23rd January 2015 [FWS]

Bartholomew LaFollette cello
Caroline Palmer piano


Jacqueline Du Pré 70th birthday concert

J S Bach

Suite No. 1 in G major BWV1007
*De Falla Suite Populaire Espagnole (1914-15)


Sonata No. 1 in D minor Op. 109

In 1961 the 16-year-old Jacqueline Du Pré presented a lunchtime concert for City Music Society at Bishopsgate Institute. Among the works she played that day are the Suites by Bach and Falla that Bartholomew LaFollette will play in this concert to mark the 70th anniversary of Du Pré's birth on 26 January 1945.

30th January 2015 [YAS]

Boris Brovtsyn director and violin

Andrzej Panufnik

Violin Concerto
Bartók Divertimento

Boris Brovtsyn has had a long association with the Guildhall School, as student, winner of the prestigious Gold Medal and now as visiting conductor with one of the School's outstanding ensembles. Composed for Yehudi Menuhin, Panufnik's Violin Concerto celebrates the singing qualities of the solo instrument. In contrast, Bartók's neo-classical divertimento explores the baroque form of the concerto grosso with fascinating textures and sharp contrasts.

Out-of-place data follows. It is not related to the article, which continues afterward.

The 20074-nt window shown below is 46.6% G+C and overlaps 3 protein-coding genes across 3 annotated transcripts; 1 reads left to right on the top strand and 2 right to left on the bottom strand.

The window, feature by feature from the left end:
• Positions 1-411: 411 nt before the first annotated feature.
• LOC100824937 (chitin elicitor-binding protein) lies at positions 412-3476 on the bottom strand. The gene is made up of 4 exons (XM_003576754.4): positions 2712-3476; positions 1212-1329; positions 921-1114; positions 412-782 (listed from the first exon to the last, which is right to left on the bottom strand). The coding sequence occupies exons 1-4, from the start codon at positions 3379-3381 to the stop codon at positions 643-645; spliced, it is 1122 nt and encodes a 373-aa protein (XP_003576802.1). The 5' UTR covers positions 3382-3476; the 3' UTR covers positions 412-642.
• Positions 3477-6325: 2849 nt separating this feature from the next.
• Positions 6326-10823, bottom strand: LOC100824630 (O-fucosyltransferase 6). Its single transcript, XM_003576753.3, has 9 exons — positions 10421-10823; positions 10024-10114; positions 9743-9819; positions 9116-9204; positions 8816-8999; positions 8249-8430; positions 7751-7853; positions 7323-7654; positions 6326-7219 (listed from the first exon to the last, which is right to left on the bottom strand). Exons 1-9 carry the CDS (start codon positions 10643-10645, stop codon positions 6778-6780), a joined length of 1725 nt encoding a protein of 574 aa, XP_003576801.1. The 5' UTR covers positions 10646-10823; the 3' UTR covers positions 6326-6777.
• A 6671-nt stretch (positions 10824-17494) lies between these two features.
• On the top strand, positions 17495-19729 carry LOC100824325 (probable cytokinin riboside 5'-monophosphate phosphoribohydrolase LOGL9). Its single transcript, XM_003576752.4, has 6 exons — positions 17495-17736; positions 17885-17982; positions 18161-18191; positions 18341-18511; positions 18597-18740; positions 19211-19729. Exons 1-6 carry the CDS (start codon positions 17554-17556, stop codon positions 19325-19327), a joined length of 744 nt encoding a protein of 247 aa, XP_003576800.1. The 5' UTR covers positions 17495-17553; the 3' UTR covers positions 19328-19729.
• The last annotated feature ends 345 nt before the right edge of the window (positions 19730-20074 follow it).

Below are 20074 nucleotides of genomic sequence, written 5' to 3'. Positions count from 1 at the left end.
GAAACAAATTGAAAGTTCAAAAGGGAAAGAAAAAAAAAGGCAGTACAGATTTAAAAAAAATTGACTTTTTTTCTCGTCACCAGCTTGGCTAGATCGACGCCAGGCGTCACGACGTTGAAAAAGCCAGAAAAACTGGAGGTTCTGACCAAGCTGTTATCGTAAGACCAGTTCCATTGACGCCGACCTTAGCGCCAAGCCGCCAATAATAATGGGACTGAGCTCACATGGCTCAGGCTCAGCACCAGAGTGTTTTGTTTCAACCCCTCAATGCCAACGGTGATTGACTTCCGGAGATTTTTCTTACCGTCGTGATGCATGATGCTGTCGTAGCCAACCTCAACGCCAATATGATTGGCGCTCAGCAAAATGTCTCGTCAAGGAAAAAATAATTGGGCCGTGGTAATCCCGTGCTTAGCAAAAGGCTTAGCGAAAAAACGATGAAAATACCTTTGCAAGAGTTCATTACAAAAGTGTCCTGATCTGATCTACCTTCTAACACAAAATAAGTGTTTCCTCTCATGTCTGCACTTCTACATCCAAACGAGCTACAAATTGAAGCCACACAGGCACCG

6th February 2015 [YAS]

Michael Jones violin
Catherine Landen violin
Alistair Vennart viola
Stephanie Tress cello

Haydn Quartet in E flat Op. 20 No.1


Quartet in F minor Op. 80
Winners of the 2014 Royal Overseas League Ensemble Prize, the Solem Quartet were brought together by their studies at the University of Manchester. After further studies at the Royal Northern College, the quartet has enjoyed success in several competitions and now enjoy a busy concert schedule. Mendelssohn's Op. 80 was the composer's swansong, composed as a 'hommage' to his sister Fanny who had died in 1847, just 6 months before her brother.